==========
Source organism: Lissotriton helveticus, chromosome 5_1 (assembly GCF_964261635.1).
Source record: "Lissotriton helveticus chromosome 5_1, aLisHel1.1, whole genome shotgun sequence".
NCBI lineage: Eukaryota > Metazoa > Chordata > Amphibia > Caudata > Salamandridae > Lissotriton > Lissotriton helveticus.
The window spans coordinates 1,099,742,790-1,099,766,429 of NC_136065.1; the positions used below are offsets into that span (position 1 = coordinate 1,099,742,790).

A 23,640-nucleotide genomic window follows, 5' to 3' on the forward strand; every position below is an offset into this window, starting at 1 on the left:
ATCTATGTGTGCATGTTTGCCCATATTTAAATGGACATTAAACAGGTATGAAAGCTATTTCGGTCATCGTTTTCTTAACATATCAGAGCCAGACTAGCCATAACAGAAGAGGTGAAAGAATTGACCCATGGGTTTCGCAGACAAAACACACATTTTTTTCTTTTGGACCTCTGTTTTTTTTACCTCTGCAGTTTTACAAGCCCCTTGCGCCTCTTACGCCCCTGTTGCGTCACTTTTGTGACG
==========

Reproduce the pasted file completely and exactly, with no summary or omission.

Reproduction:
Source organism: Lissotriton helveticus, chromosome 5_1 (assembly GCF_964261635.1).
Source record: "Lissotriton helveticus chromosome 5_1, aLisHel1.1, whole genome shotgun sequence".
NCBI lineage: Eukaryota > Metazoa > Chordata > Amphibia > Caudata > Salamandridae > Lissotriton > Lissotriton helveticus.
The window spans coordinates 1,099,742,790-1,099,766,429 of NC_136065.1; the positions used below are offsets into that span (position 1 = coordinate 1,099,742,790).

A 23,640-nucleotide genomic window follows, 5' to 3' on the forward strand; every position below is an offset into this window, starting at 1 on the left:
ATCTATGTGTGCATGTTTGCCCATATTTAAATGGACATTAAACAGGTATGAAAGCTATTTCGGTCATCGTTTTCTTAACATATCAGAGCCAGACTAGCCATAACAGAAGAGGTGAAAGAATTGACCCATGGGTTTCGCAGACAAAACACACATTTTTTTCTTTTGGACCTCTGTTTTTTTTACCTCTGCAGTTTTACAAGCCCCTTGCGCCTCTTACGCCCCTGTTGCGTCACTTTTGTGACG